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samsdad wrote:
I got one of those free car rental day via e mail. Even before their apology, I was wondering why I received it. I've rented cars fro them in Vegas but not enough to warrant a free dya.
on June 17,2013 | 07:05PM
koolau wrote:
The 10% off their retail rate is not only a joke, but an insult to the knowing public. One can confirm this by online shopping for car rental deals.
on June 18,2013 | 04:43AM
krusha wrote:
They should have honored it anyway, since the bad publicity isn't worth the trouble.
on June 18,2013 | 07:05AM
mikethenovice wrote:
Correct. Once you turn down a customer, they will never return.
on June 18,2013 | 07:27AM
mikethenovice wrote:
Just like the TV Informercials that say the product is free, just pay for the shipping.
on June 18,2013 | 07:26AM
cojef wrote:
YEp, so it is not really free, and moreover that's how they get our name and address and then market the info to marketeers.
on June 18,2013 | 08:06AM
nodaddynotthebelt wrote:
That's just not good PR for the company when the deny customers an offer that were straight out of an e-mail. If a company did that to me, I would blacklist them permanently. And I would tell all my fellow consumers of their bad behavior. A friend of mine had an experience with United Airlines when he went to the mainland to have a heart procedure. He had to unexpectedly stay longer and so the surgeon wrote a letter to United Airlines to allow him to reschedule his ticket. They got the shock of their lives when they were told that they would not reschedule the ticket and that he would have to pay a penalty just to fly back home. To add insult to injury, it would have cost more to fly home via United Airlines than by flying with another airlines. And that's what he ended up doing. So if you are flying via United Airlines to get a procedure done on the mainland, consult with the airlines first regarding their policies with hospital delays. My friend learned the hard way. But the "We don't participate in the offer" saying is very common here in Hawaii. So we are not new to this. From that pizza offer on national tv for ten dollar pizzas to that ninety-nine cent burrito to that five dollar for two burgers, we are ripped off by our local "kama'aina" businesses. When businesses do this they lose customers. How can you justify a pizza costing double here? How did they come up with that figure to increase their price by? They it's shipping as if they shipped each pizza via FedEx. Or they say that it just costs more to make that product here when we all know that flour is relatively cheap. The costliest item on the pizza is the cheese and that is very sparse on the pizza. They must think us consumers are too stupid to know any better.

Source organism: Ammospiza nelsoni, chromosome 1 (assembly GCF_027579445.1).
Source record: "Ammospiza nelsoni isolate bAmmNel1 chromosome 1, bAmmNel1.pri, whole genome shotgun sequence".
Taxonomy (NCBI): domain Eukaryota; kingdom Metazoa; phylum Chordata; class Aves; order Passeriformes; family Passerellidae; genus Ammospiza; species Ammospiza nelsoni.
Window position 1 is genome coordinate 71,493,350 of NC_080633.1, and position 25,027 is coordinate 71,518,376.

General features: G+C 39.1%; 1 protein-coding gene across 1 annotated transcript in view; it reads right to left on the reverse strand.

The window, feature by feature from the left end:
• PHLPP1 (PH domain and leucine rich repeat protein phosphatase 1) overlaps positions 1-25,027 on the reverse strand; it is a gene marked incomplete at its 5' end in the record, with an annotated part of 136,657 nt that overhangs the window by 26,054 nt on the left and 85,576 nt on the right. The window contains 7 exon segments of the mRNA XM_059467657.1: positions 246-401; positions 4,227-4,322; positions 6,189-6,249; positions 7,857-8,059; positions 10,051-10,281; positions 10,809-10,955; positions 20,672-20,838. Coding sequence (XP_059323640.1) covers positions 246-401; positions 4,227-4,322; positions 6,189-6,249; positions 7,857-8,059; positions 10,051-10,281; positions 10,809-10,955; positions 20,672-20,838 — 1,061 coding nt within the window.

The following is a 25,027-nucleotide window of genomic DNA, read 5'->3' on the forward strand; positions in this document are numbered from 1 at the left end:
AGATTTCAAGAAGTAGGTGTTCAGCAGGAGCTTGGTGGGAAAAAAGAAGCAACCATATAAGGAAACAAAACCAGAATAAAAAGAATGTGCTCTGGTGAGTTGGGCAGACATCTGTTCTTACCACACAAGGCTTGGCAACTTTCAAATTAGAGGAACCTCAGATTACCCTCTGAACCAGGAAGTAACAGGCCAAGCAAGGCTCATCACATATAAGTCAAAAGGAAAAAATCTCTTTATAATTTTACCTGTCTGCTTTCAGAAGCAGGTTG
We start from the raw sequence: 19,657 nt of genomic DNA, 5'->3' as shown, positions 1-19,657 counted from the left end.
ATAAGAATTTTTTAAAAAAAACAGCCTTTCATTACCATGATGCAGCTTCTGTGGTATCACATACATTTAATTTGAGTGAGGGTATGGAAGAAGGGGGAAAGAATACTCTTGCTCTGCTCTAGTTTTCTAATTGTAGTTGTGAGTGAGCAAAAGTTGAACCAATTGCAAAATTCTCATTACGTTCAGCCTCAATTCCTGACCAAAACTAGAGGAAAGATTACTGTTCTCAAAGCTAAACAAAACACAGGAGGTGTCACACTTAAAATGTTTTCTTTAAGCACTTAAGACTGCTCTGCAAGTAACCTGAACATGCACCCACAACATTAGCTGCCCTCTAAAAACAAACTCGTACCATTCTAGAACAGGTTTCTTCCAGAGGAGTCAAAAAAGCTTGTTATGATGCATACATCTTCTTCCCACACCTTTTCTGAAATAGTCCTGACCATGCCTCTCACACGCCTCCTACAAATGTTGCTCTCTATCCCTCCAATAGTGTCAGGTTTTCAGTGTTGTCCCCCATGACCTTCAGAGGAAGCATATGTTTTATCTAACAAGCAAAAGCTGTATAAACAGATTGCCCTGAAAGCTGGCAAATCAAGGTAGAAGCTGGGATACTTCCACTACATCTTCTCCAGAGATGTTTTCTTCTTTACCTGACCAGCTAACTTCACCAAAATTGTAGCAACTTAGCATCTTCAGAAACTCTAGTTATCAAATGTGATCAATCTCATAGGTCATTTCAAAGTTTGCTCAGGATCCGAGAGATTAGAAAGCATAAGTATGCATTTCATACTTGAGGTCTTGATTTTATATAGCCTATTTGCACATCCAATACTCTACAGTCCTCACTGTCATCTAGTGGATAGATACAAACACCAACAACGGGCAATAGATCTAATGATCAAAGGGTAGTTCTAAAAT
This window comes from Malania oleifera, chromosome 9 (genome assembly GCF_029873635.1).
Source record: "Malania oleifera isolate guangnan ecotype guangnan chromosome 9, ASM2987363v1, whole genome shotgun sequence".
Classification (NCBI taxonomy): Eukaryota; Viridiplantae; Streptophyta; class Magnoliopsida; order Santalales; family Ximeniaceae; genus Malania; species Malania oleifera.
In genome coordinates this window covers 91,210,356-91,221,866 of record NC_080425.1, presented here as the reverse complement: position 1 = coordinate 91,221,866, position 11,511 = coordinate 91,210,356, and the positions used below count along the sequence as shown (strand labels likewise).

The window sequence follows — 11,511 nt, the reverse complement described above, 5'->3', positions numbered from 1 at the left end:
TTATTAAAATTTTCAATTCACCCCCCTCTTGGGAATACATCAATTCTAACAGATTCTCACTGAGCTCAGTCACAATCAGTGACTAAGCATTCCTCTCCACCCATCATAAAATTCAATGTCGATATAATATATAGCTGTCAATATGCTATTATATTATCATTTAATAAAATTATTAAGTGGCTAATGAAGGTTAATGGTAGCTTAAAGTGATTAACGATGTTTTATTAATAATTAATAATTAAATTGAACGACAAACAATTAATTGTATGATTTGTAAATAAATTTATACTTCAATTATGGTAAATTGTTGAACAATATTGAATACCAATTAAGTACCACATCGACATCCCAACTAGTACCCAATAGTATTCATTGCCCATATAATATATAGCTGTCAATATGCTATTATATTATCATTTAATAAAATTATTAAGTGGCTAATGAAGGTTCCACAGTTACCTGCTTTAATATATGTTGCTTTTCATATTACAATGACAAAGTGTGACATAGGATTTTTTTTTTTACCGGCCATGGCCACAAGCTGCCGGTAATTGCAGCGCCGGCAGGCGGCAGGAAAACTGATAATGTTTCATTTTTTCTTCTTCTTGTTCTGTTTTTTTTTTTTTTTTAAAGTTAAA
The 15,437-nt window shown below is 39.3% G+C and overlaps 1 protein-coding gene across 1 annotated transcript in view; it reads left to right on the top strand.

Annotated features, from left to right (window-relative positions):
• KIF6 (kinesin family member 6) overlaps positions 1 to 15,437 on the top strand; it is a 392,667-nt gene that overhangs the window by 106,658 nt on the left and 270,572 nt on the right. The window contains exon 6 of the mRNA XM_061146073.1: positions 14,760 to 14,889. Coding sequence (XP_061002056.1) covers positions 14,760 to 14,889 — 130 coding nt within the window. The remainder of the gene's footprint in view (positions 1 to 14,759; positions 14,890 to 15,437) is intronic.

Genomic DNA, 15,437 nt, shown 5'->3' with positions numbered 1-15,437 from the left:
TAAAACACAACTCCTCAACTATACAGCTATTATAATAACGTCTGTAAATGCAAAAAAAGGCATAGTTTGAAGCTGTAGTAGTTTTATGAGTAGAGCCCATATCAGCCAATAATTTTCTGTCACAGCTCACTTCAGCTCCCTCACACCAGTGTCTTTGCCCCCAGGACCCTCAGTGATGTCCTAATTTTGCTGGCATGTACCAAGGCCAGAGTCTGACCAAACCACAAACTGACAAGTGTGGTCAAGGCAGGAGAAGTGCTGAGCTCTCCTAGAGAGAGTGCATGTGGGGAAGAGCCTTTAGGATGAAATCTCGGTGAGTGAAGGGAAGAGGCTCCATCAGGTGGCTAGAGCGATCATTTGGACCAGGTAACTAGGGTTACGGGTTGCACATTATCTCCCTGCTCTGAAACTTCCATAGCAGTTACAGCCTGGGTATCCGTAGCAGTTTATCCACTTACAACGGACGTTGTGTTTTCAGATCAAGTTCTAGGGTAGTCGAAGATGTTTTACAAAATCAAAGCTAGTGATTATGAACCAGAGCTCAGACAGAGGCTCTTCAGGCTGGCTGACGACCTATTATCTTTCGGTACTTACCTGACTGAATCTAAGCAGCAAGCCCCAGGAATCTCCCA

on June 18,2013 | 11:19AM
Keonaona1212 wrote:
Thrifty Car Rental (San Antonio) fraudulently charged me $116 via their employee forging my signature for overcharges. It took several months for American Express to finalize my dispute with the car company.
on June 18,2013 | 11:26AM